‘Mrs Right Guy’ is a blockbuster but its take on feminity sells women short
A party pooper is the last thing I want to be. Nobody likes a buzzkill, and I so badly want to jump on to the sexy, cosmopolitan bandwagon of enthusiasm for the success of home-grown romantic comedies at the box office in recent months.
And in a number of meaningful ways, I am truly enthused. It’s difficult to be cynical about proof of the economic viability of local films that centralise black female audiences and protagonists, and that pioneer a positive filmic vocabulary of urban South African life.
Akin Omotoso challenged commercial cinemas to take the risk of stepping outside the margins of business algorithms that favour global whiteness over local blackness with the release of Tell Me Sweet Something last year.
In a public letter, he laid out his mandate.
“In the process of raising funds for this romantic comedy, we are constantly told there wasn’t an audience for black South African films. Our response was, we don’t think the right kind of films are being made for black audiences. Instead of the constant problematising of black lives, we wanted to give audiences a positive experience of a film about successful, handsome black people falling in love in Jo’burg, a Jo’burg reimagined as a city of love. In other words we set out to disprove this myth.”
And this racist myth has been thoroughly confounded by the victories of Sweet Something, Happiness Is a Four-letter Word and, most recently, Mrs Right Guy, which represent the first real wave of South African genre films that might finally dethrone Leon Schuster’s blackface blockbusters as the highest-earning films at the box office. This is certainly worthy of celebration.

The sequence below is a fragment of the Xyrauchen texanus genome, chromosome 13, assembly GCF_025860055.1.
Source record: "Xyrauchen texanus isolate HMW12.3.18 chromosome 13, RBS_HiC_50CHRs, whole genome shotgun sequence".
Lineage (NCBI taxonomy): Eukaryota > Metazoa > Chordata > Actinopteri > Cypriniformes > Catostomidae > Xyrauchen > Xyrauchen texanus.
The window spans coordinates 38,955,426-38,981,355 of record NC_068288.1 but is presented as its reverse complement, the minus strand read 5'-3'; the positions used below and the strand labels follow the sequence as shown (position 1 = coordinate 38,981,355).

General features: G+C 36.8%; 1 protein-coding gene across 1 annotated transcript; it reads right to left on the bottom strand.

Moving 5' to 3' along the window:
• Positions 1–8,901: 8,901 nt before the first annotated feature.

But commercial filmmaking is fundamentally an exercise in myth-making, and it would be naive to say that these films do not have their own alternatively fantastical nature. The National Film and Video Foundation’s official press release for the latest of these, Mrs Right Guy, lauds it uncritically as an “escapist” film that “ticks all the boxes”, which is an accurate description, and the film was handsomely rewarded for these qualities with opening-weekend takings of more than R1-million.
The effect is a compound one. This is how you build an audience for a kind of film, or, in commercial terms, a market for a commodity, through consistent and repeated exposure. The world of the romantic comedy is aspirational and relatable, and the construction of this hypothetical reality is reconfirmed with each iteration of itself.
A cookie-cutter form is emerging in which beautiful South African people bat their eyelids coyly at each other over champagne flutes against backdrops of expensive wallpaper, and audiences are happily handing over rands in exchange for these cookies.
Although it is truly delightful to see black female agency and sexuality embraced onscreen, and to hear the box office ka-ching for South African film, juxtaposition with Beyonce’s spectacular, shackle-bursting Lemonade, for example, makes it difficult for the sceptic in me to avoid noting that the romcom fantasy is, comparatively, not an especially progressive one for women.
The poster for the film, directed by Adze Ugah, raises the first red flags. Dineo Moeketsi stands between two gorgeous slabs of man meat — suave Thapelo Mokoena and guy-next-door Lehasa Moloi — with her dainty hands raised in a cutesy, indecisive shrug that is emblematic of the ditzy romcom heroine. It is not the image of a self-defining woman; it’s the image of a heteronormative fantasy in which she will finally end up by the side of the man who wins her, and will be defined — quite literally named — by the victorious “right guy”.